In Taylor, read sections 15.1 - 15.13 for this week and 15.13 to 15.18 next week.
In E&M we find the wave equation for light to be the pair of partial differential equations
or, limiting ourselves to light propagating along the z direction
and likewise for the y components, where c is the speed of light (≈ 3×108m/s). Now imagine the light viewed from a different reference frame moving with respect to the first along the z direction with speed v. We relate the coordinates in the new frame (prime) to those in the original (unprimed) by the Galilean transformation, z' = z - vt and t' = t (so z = z' + vt'). Then in this primed coordinate system, the terms in the wave equation transform as
The wave equation transforms as
and likewise for the others. The extra piece that is carried along doesn't cancel out, and presents a problem. While Newton's laws appear the same in inertial reference frames differing by a Galilean transformation, Maxwell's equations do not. Either Maxwell's equations are not the most general form for the equations of electromagnetism, or the Galilean transformation is not the correct way to connect inertial frames. There is strong evidence that Maxwell's equations are correct, so let's look at modifying the Galilean transformation.
The transformation that leaves Maxwell's equations invariant is called the Lorentz transformation. For the reference frames used above, it has the form z' = (z - vt)/√(1 - v²/c²) = γ(z - βct) and t' = (t - vz/c²)/√(1 - v²/c²) = γ(t - βz/c) where β = v/c and γ = (1 - β²)-½. Now the terms of the wave equation transform as
Under the Lorentz transformation, the wave equation transforms as
This simplifies to
Although I won't show it, the Lorentz transformation leaves Maxwell's equations (in vacuum) unchanged in form, not just the wave equation derived from them.
The laws of mechanics are well tested for motion on earth, and orbits of planets around the sun, and the predictions derived from them are in good agreement with measurements. Maxwell's equations are also well tested, and, if anything, the predictions are in even better agreement with measurements. That is, we are able to test the laws of electromagnetism to greater levels of precision than the laws of mechanics. At the velocities normally encountered in mechanics, the Lorentz transformation is little different from the Galilean transformation -- the Galilean transformation and non-relativistic mechanics can be thought of as the lowest order term in an expansion of the full relativistic form.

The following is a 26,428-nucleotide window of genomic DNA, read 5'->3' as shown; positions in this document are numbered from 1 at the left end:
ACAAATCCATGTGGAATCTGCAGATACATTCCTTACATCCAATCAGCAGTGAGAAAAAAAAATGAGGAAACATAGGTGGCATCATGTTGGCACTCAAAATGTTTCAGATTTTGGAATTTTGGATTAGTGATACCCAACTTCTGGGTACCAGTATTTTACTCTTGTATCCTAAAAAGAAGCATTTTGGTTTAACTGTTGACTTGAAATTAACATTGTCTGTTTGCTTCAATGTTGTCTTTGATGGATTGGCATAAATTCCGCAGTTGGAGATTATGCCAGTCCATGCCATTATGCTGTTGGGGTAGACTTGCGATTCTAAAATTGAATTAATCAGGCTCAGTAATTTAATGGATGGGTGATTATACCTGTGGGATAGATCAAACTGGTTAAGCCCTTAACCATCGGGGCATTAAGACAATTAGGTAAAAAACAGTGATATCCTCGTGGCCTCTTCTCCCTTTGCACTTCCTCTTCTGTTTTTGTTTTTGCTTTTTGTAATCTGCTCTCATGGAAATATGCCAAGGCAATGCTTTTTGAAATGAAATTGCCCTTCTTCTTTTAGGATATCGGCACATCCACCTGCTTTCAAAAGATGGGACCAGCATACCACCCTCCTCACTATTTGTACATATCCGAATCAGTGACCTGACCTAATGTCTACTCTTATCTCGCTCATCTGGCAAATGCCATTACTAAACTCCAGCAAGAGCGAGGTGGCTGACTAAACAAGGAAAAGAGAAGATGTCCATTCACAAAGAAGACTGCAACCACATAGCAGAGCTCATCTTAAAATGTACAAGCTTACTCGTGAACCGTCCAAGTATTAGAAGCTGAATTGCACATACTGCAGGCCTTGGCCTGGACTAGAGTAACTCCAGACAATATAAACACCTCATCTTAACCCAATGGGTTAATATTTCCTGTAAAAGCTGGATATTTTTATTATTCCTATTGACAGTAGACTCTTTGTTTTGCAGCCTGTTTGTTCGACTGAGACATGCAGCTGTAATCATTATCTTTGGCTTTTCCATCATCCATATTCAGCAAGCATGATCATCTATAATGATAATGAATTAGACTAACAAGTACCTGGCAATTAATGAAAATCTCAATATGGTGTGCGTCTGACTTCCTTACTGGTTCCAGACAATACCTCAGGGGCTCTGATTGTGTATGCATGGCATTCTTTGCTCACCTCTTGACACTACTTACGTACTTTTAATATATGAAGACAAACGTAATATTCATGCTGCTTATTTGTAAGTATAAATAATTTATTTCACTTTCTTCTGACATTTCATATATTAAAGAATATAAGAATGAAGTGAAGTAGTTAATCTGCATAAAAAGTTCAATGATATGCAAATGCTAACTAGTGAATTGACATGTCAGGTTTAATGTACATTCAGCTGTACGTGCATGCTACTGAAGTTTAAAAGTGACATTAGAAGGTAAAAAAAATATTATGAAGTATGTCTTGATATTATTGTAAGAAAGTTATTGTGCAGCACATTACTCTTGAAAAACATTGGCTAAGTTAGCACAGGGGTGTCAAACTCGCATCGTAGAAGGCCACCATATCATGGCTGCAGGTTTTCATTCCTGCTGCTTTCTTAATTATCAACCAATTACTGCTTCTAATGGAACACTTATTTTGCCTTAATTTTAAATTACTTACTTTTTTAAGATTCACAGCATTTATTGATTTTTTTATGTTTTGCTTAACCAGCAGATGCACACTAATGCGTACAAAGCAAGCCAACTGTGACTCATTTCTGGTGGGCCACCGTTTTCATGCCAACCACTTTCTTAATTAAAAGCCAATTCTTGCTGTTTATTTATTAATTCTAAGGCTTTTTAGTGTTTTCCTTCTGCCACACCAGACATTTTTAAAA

Notice that the Lorentz transformation mixes space and time coordinates. This will lead us to define four-vectors to use in relativistic calculations the way that we use three-vectors for non-relativistic mechanics. The following discussion is intended to understand the origin and definition of four-vectors.
The laws of classical mechanics are independent of the particular coordinate system they are applied in. A coordinate system serves as a framework for performing a calculation, but the rule that force equals the rate of change of momentum is applicable in any (inertial) coordinate system. The force exists independent of the coordinate system. It has a magnitude and direction. If we have two coordinate systems, S and S', both with the same origin, but where S We express this fact by writing the rule in three-vector form, F = dp/dt. The square of the magnitude of F is the same, irrespective of our choice of coordinates, F⋅F = F² = constant. In fact, the dot product of any two vectors is a scalar, and scalars are independent of the choice of coordinates. It is very useful to find a similar mathematical object that has such a property under relativity.
Consider two nearby pointsin frame S. The square of the distance between them is dr² = dx² + dy² + dz² and is equal to the square of the speed of light times the time it takes for light to travel between the locations, dr² = (cdt)²
From a frame S' moving with respect to S with velocity V along the z axis. The square of the distance in that frame is different, given by dr'² = dx'² + dy'² + dz'² = dx² + dy² + γ²(dz - βcdt)². The time for light to travel between the locations is also different, given by (cdt')² = γ²(cdt - βdz)², but this still must equal du'². Expanding both of these we find dr'² = dx² + dy² + γ²dz² - 2γ²βcdtdz + γ²β²(cdt)² and (cdt')² = γ²(cdt)² -2γ²βcdtdz + γ²β²dz². If we equate these and move terms around we find dx² + dy² + γ²(1 - β²)dz² = γ²(1 - β²)(cdt)². Note that γ² = 1/(1 - β²), and we recover the original equality for frame S. Therefore, although the length of a vector is not the same in all inertial frames, the difference ds² = dx² + dy² + dz² - (cdt)² = dr² - (cdt)² is a constant. The expression for the distance between two nearby points is known as the metric for the space. The expression used here is the metric for "flat space" and isn't terribly exciting. In general relativity, space can be curved, and the curvature is expressed in the metric.
To have a mathematical object that behaves like vectors in three-dimension, we are led to take a four-dimensional object in special relativity. These are known as four-vectors. We will define the position four-vector as x = (x, y, z, ct) = (x, ct), where I use the boldface x to mean the usual three-dimensional vector for position, and add the fourth component of ct. We'll often refer to the four components with the notation x = (x1, x2, x3, x4) where the first three components are the usual spatial coordinates and the fourth component is the time component.
With this notation we can write the Lorentz transformation as
This can be represented compactly with matrix notation, introducing the "boost" Λ given by the 4×4 matrix:
and then writing the Lorentz transformation as the matrix expression